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Veteran photographer and painter Andrée Gagné moved to Toronto from her native Quebec 40 years ago, eventually settling into a studio apartment with views over the Rosedale ravine. "I moved there in 1989 because of the trees. I wanted to create a nest for myself, an intimate retreat far from the madness of downtown living," says the artist, whose recent show at Toronto's Angell Gallery of elegiac black and white portraits of the city's homeless was a critical success. "I love the nook where my bed is nested as I feel safe there," Gagné adds, describing her favourite corner of the room. "It gives me a perfect view of the birds that come and visit my trees, as I like to call them."

The wicker chair

"I bought it at Pier 1 Imports a few years ago for $95. Besides being a cool shape, it is very comfortable to sit in. The light colour contrasts with the overall darkness of the room."

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The face masks

"I bought the Chokwe Pwo mask on my dresser in Zambia when I worked in a missionary hospital there. The masks above my closet were bought in Montreal in an antique store. Made of papier-mâché, they are very old and come from Asia."

The photographs

"All the photographs on the walls are done by me, some are left over from a successful show I had at Angell Gallery last May and the rest are from my days as a fashion photographer."

The walls

"I created the distressed look behind my bed by rubbing paint and glaze into the wall after half of it fell off when I was trying to remove the velvet tapestry left behind by the previous tenant. The rest of the walls were painted by my friend, [the multidisciplinary artist]Yanis Ertmanis. He did the stencils on the ceiling, too."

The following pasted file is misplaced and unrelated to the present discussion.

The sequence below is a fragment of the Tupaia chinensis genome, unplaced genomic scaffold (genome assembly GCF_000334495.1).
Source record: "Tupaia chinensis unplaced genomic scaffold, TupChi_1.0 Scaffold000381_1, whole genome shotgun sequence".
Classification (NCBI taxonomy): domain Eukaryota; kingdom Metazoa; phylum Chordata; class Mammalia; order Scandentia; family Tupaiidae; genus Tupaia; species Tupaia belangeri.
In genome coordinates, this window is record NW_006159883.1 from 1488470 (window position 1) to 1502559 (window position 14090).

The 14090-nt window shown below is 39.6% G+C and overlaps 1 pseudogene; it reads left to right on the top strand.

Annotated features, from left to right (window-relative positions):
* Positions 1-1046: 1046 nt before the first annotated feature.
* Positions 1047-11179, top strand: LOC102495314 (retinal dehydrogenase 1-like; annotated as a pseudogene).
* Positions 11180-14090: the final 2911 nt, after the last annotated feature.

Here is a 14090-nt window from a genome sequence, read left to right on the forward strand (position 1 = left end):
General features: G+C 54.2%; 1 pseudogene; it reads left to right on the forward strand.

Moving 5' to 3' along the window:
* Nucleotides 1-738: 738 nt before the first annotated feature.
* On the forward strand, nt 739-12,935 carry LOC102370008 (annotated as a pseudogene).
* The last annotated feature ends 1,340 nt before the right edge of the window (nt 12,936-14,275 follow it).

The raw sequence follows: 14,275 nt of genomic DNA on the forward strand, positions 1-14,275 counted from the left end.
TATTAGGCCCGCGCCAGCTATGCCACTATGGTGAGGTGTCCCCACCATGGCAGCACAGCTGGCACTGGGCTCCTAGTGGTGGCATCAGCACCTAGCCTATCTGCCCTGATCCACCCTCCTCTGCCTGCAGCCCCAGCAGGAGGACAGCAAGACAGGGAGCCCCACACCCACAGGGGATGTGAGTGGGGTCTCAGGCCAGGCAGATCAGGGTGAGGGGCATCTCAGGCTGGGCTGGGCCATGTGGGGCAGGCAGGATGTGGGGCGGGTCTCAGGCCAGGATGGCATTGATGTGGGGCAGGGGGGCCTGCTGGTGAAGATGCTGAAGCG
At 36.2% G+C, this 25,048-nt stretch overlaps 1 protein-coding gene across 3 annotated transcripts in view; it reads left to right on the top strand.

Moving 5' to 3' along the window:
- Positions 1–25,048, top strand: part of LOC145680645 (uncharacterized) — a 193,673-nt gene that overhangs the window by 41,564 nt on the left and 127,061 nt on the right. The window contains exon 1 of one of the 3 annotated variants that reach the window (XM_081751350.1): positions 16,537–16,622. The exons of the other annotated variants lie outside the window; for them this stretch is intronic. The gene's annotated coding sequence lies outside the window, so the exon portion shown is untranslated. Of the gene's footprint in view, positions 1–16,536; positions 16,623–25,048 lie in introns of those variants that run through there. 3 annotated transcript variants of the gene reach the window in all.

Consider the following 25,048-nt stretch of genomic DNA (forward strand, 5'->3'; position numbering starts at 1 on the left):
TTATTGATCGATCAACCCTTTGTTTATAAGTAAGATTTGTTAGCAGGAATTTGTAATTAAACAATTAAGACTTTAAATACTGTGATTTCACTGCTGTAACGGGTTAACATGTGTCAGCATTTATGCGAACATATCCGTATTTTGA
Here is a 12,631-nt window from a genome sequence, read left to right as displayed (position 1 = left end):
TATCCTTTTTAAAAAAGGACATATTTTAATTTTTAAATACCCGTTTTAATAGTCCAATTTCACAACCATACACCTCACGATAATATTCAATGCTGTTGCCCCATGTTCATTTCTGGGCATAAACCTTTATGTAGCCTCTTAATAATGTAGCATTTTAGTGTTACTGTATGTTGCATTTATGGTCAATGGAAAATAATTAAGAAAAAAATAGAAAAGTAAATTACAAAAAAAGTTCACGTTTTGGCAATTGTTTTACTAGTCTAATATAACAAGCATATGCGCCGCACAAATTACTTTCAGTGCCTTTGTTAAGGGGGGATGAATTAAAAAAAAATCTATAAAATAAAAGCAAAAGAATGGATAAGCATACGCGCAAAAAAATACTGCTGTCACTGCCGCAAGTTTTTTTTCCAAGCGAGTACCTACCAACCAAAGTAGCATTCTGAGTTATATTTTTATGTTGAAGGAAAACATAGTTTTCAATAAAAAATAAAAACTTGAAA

The bed

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"I installed the netting to augment the sense of this room as a nest. It also helps isolate the bed from the rest of the room. The coverlet was a gift from my friend, the photographer Cylla Von Tiedemann. She brought it back from a trip to Cambodia. The cushions have been gathered over the years, from various points around the world. Some were given to me and some I bought."

The wooden raccoon

"It was made by a folk artist in Saint-Gérard-des-Laurentides, which is about 15 miles from Grand-Mère, where I was born. Ironically, I didn't buy it in Quebec, but from a woman in Toronto. I loved it at first sight, but even more so after my brother, who knew the artist, told me about the origins of the person who made it. I love it because it connects me to my French-Canadian roots."

The body mask

"The body mask in my window was done from a male bust by Odile Chatelain, a fantastic artist and jeweller who now makes exquisite chocolates to earn her living. I love it because it's pretty sexy and full of character."

The sofa

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"I got it 30 years ago. It is an original art deco couch. I love its undulating shape."

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About the Author

Deirdre Kelly is a features writer for The Globe and Mail. She is the author of the best-selling Paris Times Eight and Ballerina: Sex, Scandal and Suffering Behind the Symbol of Perfection (Greystone Books). More

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